Dogs are often friendly creatures who just want to make friends. Sometimes they get a bit too excited and take things a little too far. When this happens, there is a possibility that someone get hurt. Dog bites can hurt quite a bit, and nobody wants to experience that kind of pain. Every year, an estimated 850,000 people are bitten big dogs hard enough to warrant going to the hospital. Of those hundreds of thousands of people, 350,000 are sent to emergency rooms. This is why the state of California has laws set in place to protect victims of dog bites.

California’s Strict Liability Laws

In some states, a dog owner is only liable when their dog bites someone if they knew the dog had a bad temperament or had a history of biting people in the past. In these instances, the dog owner knew the risk of letting their dog near people, and still someone got hurt.

California is not one of those states.

The state of California is known as a strict liability state when it comes to dog bite laws. What this means is that a dog owner is always responsible for injuries caused by their dog biting someone. This basically means that a dog owner needs to keep a close eye on their dog, regardless of the creature’s temperament.

In California, if a dog bites another person, or even another animal, the owner is liable for the damages. This means that the victim of the dog bite could rightfully sue the dog owner for legal compensation. This can very easily amount to thousands of dollars, which is why it is so important for an owner to keep an eye on their pet and take care to ensure it stays in its yard.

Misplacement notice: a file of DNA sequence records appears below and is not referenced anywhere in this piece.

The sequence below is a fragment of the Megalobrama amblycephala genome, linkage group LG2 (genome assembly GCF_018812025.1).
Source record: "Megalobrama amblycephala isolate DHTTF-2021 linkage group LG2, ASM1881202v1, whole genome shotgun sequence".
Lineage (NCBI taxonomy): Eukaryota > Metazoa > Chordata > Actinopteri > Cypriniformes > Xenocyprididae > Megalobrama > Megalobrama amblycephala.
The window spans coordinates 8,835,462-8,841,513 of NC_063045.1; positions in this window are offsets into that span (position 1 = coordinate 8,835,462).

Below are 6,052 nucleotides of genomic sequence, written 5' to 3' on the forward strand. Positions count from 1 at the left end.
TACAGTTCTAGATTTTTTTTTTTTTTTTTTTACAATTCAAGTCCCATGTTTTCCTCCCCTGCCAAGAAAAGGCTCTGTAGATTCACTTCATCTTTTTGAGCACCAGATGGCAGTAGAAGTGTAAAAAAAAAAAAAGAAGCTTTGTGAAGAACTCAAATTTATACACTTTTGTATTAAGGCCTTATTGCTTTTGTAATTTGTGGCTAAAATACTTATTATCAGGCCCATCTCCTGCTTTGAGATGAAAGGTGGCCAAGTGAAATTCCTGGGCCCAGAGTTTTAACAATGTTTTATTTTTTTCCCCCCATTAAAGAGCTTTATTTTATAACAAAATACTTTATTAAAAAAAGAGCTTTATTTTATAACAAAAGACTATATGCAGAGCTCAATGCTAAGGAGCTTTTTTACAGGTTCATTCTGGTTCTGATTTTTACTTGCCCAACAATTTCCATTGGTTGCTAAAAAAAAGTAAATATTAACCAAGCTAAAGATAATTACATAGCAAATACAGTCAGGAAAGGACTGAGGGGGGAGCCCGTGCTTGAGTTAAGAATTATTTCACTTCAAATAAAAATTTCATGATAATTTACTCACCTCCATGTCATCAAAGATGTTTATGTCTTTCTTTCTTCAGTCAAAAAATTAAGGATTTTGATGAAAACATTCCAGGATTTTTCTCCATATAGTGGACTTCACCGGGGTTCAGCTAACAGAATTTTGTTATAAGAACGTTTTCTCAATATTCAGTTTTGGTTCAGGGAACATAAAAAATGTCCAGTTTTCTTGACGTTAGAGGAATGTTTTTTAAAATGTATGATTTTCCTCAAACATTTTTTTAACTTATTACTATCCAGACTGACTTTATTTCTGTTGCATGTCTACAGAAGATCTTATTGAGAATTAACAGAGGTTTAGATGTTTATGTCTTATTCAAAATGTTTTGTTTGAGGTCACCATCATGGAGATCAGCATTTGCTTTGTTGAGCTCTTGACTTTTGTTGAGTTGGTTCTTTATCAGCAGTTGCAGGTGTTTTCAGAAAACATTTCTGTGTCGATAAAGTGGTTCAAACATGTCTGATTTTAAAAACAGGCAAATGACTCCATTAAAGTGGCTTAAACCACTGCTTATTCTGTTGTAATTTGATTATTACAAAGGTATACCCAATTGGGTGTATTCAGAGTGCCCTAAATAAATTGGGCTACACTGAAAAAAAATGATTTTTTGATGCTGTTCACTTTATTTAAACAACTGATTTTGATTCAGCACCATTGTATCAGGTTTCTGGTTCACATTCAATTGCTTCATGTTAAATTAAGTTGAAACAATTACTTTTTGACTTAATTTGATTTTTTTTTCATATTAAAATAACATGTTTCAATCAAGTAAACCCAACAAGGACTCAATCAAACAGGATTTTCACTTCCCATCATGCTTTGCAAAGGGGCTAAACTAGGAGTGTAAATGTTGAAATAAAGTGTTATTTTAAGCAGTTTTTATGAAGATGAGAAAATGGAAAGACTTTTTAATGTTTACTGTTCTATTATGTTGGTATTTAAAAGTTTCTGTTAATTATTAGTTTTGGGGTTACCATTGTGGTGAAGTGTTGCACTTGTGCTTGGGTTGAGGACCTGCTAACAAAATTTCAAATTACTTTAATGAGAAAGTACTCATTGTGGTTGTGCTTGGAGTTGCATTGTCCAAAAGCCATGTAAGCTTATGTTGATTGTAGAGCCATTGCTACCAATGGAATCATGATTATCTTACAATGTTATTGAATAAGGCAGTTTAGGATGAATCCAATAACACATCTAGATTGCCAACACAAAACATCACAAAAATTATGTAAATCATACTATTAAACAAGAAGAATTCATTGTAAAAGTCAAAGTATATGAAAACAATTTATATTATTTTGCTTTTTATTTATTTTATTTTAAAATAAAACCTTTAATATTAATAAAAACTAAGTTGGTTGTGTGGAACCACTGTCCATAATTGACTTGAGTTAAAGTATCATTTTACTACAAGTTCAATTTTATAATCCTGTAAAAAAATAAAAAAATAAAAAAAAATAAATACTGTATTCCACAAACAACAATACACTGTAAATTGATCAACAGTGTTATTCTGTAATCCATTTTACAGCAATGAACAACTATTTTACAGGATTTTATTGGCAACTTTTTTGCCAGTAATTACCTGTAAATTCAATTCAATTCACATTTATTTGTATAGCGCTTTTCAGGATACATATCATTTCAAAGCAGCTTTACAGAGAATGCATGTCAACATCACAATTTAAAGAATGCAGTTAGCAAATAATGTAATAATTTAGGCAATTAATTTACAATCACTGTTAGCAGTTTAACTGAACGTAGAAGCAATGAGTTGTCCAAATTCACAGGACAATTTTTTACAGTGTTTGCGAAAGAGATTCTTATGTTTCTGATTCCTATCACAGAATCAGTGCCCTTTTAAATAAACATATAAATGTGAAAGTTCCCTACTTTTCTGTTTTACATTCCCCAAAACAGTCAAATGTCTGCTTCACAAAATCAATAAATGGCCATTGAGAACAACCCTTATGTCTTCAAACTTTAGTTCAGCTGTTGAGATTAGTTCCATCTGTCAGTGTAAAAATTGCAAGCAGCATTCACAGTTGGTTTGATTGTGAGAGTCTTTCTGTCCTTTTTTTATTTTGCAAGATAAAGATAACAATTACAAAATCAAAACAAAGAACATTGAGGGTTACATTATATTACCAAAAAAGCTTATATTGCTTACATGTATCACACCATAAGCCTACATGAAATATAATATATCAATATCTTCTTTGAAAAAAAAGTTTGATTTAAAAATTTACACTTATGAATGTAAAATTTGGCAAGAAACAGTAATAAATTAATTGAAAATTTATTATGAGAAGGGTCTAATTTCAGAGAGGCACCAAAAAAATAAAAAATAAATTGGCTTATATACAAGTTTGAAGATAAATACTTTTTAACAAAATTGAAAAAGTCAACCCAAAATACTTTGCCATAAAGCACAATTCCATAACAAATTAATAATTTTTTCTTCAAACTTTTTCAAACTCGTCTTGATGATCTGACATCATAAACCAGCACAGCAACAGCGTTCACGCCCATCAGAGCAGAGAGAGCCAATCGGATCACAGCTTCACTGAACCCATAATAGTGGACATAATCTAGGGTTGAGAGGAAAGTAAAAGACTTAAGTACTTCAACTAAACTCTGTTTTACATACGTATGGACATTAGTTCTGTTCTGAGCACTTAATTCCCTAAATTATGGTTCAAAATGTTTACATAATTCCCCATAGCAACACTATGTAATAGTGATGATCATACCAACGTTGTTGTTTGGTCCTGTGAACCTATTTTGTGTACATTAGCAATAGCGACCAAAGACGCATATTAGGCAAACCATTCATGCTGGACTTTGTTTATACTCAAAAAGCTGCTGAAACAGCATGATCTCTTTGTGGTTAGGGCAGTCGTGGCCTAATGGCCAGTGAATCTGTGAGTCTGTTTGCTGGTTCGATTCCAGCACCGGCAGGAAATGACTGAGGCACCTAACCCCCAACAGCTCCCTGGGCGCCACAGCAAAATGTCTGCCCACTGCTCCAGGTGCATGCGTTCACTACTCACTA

The Exception to the Bite Law

The exception to California’s dog biting laws occurs when a dog bites someone that is trespassing. This is seen either as the dog defending its owner’s territory, or a person breaking into a secured area where a possibly dangerous animal may be held. In both instances, the owner will not get in trouble with the law. Instead, the bite victim will likely be charged with trespassing charges, all the while having to deal with what could be a very painful wound.

What about Dangerous Dogs?

The state of California also has laws against dogs that are considered potentially dangerous or vicious. While these two terms are similar to one another, the state regards them as two separate descriptions, with vicious being a step up from potentially dangerous.

A potentially dangerous dog is one that:

  • Forced a person to defend themselves from aggressive behaviors of the animal.
  • Bit someone without being provoked.
  • Killed or harmed a domesticated animal twice in the last three years.

A vicious dog is one that:

  • Killed or injured a person without being provoked.
  • Was deemed dangerous by a court and either the owner failed to take reasonable precautions or the dog repeated the dangerous behavior.

An owner of a dangerous dog is required by state law to take reasonable steps to ensure that another dog bite incident does not occur. Failing that, the owner could face criminal charges. If a dangerous dog bites and injures another person, the owner could face either misdemeanor or felony charges. If the dog kills someone, the owner will face felony charges.

It Is a Lot of Responsibility